U.S. EPA Contaminated Site Cleanup Information (CLU-IN)

U.S. Environmental Protection Agency
U.S. EPA Technology Innovation and Field Services Division

Dense Nonaqueous Phase Liquids (DNAPLs)

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In Situ Oxidation

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Case Studies: Chlorinated Solvent Mixtures | Case Studies: PCE | Case Studies: TCE

Case Studies: Chlorinated Solvent Mixtures

Adobe PDF LogoControlled Vadose Zone Saturation and Remediation (CVSR) Using Chemical Oxidation
Cronk, G., S. Koenigsberg, B. Coughlin, M. Travers, and D. Schlott.
The 7th International Conference on Remediation of Chlorinated and Recalcitrant Compounds, May 24-27, 2010. Battelle Press, Columbus, OH. 8 pp, 2010

CVSR was implemented with ISCO at an active industrial site in Illinois to address PCE, TCE, methylene chloride, ethylbenzene, toluene, and total xylenes in the soil. Alkaline-activated sodium persulfate using sodium hydroxide was applied to shallow soils to a depth of 15 ft. The vadose zone soils were saturated using a combination of vertical injection wells, an infiltration gallery, and horizontal injection wells installed beneath two small buildings. Due to the presence of low permeability silts and clays, the ROI of each vertical injection well was ~10 ft. About 4,700 gallons of sodium hydroxide (25% concentration) and 11,500 lbs of sodium persulfate were injected over a 27-day period in November/December 2008. A second injection of activated persulfate was performed in Area 1 in August 2009. The concentrations of the compounds of concern all decreased by 88 to 99% within 180 days after treatment.

Adobe PDF LogoCooperative Technology Demonstration: Polymer-Enhanced Subsurface Delivery and Distribution of Permanganate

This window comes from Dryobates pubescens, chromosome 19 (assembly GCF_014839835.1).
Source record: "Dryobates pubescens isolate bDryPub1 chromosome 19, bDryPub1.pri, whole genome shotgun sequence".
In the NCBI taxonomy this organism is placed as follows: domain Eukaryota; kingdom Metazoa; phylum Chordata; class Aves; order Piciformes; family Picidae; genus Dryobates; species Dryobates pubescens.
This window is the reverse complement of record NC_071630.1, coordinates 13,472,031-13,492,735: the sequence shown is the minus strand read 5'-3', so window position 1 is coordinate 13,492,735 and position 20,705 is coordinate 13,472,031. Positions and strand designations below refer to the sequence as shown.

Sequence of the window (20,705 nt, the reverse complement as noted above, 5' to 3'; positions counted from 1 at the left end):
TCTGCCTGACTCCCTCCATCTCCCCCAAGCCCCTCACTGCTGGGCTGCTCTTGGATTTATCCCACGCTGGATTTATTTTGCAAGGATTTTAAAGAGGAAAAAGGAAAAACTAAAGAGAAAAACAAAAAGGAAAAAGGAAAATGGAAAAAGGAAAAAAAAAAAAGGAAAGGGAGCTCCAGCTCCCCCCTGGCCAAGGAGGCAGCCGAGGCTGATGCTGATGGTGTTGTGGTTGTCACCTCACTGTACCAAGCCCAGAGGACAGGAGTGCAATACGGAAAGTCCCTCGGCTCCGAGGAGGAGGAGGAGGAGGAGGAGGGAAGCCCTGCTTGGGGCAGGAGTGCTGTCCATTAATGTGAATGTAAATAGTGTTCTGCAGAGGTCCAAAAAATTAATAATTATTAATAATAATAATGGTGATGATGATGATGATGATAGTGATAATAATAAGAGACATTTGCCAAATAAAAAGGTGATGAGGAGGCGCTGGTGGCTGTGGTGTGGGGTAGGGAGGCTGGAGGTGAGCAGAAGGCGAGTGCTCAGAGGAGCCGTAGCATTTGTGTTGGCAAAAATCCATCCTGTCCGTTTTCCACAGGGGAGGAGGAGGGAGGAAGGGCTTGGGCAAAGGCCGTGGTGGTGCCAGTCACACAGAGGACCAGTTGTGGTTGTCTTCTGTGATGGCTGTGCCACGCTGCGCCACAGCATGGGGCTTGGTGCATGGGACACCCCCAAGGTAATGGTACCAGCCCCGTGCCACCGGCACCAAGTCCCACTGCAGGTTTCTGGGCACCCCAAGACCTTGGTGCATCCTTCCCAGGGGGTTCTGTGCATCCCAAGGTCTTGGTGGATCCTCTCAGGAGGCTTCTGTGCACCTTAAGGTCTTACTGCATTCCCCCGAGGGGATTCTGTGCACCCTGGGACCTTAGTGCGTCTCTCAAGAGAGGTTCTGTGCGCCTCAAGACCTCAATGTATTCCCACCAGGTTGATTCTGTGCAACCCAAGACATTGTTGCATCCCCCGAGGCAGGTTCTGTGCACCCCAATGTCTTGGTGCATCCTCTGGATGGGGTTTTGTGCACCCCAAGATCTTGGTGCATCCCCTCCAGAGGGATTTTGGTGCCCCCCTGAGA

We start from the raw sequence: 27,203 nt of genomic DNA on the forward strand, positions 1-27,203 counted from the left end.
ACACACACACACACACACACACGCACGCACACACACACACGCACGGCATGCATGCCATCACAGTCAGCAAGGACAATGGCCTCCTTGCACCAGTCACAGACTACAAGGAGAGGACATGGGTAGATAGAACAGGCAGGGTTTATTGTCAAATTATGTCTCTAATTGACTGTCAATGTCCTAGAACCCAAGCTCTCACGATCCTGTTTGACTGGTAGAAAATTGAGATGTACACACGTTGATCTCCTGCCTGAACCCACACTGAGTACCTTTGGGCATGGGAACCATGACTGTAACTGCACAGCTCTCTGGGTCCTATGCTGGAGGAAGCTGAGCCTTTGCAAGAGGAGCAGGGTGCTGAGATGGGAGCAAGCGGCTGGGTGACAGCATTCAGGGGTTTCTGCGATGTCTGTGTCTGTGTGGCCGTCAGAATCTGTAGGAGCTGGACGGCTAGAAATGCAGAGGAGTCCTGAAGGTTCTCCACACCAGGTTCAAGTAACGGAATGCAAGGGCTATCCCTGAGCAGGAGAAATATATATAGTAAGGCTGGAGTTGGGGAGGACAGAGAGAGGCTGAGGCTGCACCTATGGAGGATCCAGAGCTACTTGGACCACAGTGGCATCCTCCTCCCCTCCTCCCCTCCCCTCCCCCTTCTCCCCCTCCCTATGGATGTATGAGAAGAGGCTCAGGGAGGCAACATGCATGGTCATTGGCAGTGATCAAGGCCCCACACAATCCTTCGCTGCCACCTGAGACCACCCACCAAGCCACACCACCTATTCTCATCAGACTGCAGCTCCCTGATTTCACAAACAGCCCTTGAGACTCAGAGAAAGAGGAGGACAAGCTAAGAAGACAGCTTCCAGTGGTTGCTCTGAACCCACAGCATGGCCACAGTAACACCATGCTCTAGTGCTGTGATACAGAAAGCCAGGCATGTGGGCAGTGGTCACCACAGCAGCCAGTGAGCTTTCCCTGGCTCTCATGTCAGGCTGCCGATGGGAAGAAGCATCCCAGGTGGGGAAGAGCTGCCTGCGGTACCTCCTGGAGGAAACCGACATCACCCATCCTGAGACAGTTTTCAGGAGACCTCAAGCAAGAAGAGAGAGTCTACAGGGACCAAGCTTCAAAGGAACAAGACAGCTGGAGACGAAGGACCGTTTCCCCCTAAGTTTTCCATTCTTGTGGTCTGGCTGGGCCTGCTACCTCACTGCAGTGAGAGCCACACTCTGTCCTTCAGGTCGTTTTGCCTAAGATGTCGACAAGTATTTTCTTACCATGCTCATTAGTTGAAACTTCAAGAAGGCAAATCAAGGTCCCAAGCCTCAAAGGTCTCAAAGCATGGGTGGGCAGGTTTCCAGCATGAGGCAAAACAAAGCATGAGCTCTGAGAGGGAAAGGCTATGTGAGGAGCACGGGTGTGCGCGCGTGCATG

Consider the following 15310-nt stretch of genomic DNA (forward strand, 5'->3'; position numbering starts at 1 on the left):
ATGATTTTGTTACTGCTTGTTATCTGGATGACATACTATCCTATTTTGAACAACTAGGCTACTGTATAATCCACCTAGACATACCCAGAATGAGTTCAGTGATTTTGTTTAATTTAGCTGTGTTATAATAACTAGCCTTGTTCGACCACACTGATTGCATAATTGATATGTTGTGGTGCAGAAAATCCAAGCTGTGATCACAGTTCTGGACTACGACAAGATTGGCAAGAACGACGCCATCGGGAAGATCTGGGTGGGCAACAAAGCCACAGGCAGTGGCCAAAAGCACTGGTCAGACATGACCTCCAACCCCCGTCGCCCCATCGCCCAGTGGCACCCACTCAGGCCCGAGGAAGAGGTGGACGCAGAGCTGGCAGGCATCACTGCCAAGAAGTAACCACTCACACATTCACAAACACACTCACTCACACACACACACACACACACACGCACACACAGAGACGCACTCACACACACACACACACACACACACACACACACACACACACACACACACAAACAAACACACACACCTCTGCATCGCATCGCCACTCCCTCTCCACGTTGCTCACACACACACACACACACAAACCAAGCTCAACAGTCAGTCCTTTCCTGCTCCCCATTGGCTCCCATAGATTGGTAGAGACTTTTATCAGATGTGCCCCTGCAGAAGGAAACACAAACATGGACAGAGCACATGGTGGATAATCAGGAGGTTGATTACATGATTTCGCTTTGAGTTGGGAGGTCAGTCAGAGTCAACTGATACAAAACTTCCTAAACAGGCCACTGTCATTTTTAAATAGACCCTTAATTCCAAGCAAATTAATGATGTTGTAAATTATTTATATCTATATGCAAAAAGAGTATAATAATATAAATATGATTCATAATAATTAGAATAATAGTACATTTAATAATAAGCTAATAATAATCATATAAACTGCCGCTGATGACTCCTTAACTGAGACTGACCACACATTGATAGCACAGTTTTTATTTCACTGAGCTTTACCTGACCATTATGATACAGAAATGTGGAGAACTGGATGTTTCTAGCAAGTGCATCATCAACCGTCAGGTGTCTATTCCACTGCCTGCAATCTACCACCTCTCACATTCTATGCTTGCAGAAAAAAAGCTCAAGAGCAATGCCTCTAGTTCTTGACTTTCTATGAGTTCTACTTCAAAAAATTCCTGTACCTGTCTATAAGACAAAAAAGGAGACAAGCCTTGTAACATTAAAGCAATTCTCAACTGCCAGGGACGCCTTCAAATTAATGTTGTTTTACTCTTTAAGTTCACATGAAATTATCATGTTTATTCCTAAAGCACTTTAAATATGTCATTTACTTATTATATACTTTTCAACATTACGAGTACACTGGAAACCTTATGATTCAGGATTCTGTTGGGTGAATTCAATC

Crimi, M., J.A.K. Silva, and T. Palaia.
ESTCP Project ER-200912, 322 pp, Feb 2013

The use of a water-soluble polymer with permanganate for in ISCO of organic contaminants was demonstrated to improve the sweep efficiency of permanganate through heterogeneous media. In two injection wells at Marine Corps Base Camp Lejeune's TCE-contaminated Site 88, permanganate only was delivered to the control well, while permanganate and the polymers xanthan gum (for improved sweep) and sodium hexametaphosphate (for manganese dioxide by-product control) were delivered to the second well. The sweep efficiency doubled from 37% in the permanganate-only plot to 67% in the permanganate + polymer plot with one pore volume of amendment delivered. With polymer, preferential flow was reduced with no negative impact to injection pressure. Total costs of polymer-amended ISCO above traditional ISCO are estimated at ~$58 per cubic meter of treated media. Additional benefits of implementation can include lower injection volume, less field time, and lower probability of contaminant rebound. Additional information: Project ER-200912 Final Debrief; ESTCP Cost & Performance ReportAdobe PDF Logo

Adobe PDF LogoCost and Performance Report for Persulfate Treatability Studies
S. Rosansky and A. Dindal.
Naval Facilities Engineering Service Center, Port Hueneme, CA. TR-2333-ENV, 103 pp, 2010